Pragmatic Analysis of Seinfeld's the Contest

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  • Topic: Pragmatics, Speech act, Illocutionary act
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Materia
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Paper

Pragmatic Analysis of
Seinfeld
“The Contest”

Alumno: Juan Wickenhagen
Profesora: Karen De Francesco

CAFI
2012

Index

Abstract……………………………………………………2 Introduction………………………………………………..3 Corpus……………………………………………………..4 Conclusion……………………………………………….16 Bibliography……………………………………………...17 Annex:
Seinfeld “The Contest” : Full Synopsis………………..18

Abstract

This paper focuses on the pragmatic analysis of an episode of the American sitcom “Seinfeld” called “The Contest”. In order to carry out the work several fragments were selected from the episode’s script, which were analyzed using as theoretical framework the concepts taken from the book “Pragmatics” by George Yule. The interactions of those concepts (reference and inference, presupposition, cooperation and implicature, politeness and interaction, and speech acts and events) with the fragments selected demonstrate the importance of the unsaid not only in everyday conversation but also in the creation of a sitcom.

Introduction
The present paper is mainly concerned with the pragmatic analysis of one episode of the American sitcom “Seinfeld”, focusing the work on four main related topics: reference and inference, presupposition, cooperation and implicature, politeness and interaction, and speech acts and events. The Seinfeld episode in discussion is “The Contest”, in which the four main characters are involved in a sort of competition—in the way of a bet—in which the winner will be the one who can hold out without masturbating longer than the others. Such a topic for a sitcom needed a special care in the dialogues included in the script such as the constant use of irony, metaphors and understatements to avoid using taboo language, which also provides the comic effect to the story. The main aim of this work is to show the importance of the unsaid in conversation—in this case the dialogues used in a sitcom—which is particularly essential in this Seinfeld episode where none of the characters mention not even once the words “masturbation” or “bet” or “contest”. Despite this, the plot is developed fluently thanks to the pragmatic resources and literary devices used by the writers. The applied methodology consist of the analysis and discussion of different fragments taken from the script as examples of the concepts provided by George Yule in his book “Pragmatics” and by the Chair of Linguistics as well.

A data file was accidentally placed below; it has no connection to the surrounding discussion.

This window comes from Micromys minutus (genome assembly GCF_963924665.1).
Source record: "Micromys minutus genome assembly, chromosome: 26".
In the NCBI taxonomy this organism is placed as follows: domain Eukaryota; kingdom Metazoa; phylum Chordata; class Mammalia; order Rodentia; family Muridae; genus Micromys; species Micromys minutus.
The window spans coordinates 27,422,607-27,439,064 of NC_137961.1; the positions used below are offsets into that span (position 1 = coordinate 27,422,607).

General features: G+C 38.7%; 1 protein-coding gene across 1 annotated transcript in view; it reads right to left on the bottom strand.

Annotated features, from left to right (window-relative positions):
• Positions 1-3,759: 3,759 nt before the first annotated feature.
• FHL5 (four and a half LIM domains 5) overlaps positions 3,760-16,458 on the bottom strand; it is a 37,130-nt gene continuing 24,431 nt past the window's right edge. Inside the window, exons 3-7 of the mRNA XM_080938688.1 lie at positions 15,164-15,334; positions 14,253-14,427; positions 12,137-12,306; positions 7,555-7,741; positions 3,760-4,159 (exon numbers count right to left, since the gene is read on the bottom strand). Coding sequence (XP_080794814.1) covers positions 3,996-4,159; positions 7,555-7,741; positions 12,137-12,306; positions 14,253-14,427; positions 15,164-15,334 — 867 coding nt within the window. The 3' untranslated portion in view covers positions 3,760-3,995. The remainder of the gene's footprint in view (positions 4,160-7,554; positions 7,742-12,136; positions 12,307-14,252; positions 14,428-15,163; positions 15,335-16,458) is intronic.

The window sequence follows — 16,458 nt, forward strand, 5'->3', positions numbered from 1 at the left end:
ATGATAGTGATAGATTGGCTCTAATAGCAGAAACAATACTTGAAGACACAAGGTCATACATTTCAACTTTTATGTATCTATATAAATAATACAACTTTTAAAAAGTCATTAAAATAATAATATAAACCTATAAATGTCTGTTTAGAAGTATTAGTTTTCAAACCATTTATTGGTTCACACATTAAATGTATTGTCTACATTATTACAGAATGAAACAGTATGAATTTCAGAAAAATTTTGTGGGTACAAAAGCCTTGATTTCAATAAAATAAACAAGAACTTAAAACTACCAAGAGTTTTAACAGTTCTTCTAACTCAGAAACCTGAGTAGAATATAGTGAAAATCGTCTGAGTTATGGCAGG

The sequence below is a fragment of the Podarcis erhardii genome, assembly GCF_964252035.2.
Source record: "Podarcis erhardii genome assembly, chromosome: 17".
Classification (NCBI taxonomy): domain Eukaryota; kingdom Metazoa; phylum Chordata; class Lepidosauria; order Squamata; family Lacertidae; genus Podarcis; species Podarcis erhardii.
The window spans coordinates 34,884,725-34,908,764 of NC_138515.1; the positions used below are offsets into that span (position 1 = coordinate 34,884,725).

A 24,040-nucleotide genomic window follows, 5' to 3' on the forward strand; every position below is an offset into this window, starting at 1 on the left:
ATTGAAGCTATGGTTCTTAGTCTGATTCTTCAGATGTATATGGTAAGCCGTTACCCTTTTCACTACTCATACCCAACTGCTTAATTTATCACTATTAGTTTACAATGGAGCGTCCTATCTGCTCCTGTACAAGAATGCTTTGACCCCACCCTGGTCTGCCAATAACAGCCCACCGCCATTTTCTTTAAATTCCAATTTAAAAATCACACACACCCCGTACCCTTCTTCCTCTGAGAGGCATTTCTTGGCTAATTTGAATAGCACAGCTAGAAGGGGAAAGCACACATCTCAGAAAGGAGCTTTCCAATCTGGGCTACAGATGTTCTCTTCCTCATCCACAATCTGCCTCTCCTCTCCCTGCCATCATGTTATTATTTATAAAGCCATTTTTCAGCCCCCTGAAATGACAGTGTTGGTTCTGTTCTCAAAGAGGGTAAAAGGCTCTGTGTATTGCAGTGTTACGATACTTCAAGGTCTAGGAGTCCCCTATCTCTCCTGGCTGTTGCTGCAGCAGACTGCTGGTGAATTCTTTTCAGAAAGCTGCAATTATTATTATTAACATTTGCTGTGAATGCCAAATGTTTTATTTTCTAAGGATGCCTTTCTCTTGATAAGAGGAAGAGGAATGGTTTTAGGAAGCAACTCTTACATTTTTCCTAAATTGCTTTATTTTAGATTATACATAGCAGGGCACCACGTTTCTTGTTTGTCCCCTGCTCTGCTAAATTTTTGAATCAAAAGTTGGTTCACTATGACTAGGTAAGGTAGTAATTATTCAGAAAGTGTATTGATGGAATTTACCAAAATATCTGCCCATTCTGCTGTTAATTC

Corpus

Reference and inference
Exophoric and Anaphoric Reference
All along the episode the characters refer to masturbation without using the word itself. Since the beginning, when George tells his friends that he was “caught” by his mother we can find many different ways of inferring that they are talking about that sexual activity. In fact, they never mention the word “masturbation”, therefore the reference is exophoric (e.g.: it is not present in the text): GEORGE: (Vowing) Well, I'll tell you this, though - I am never doing... that, again. ELAINE: What, you mean, in your mother's house, or altogether? GEORGE: (Definite) Altogether.

The use of “that” in this dialogue refers clearly to what George was doing at his mother’s house, which is already known by the viewers. Another similar example takes place when George is trying to explain what happened with his mother: GEORGE: Her back went out. She's gotta be there for a couple of days. All she said on the way over in the car was, "Why, George, why?!".. I said, "Because it's there!" Again the use of the pronoun “it” refers to the same “taboo” word. There is another example of exophora, which gives the scene part of its funny effect: GEORGE:…My mother had a Glamour magazine, I started leafing through it… JERRY: “Glamour”?

It is well known that “Glamour” is a magazine whose main target are women and it is strange that men using it for masturbating. In the same sense, while George is visiting his mother in hospital, she refers to what her son was doing at home when she suddenly...
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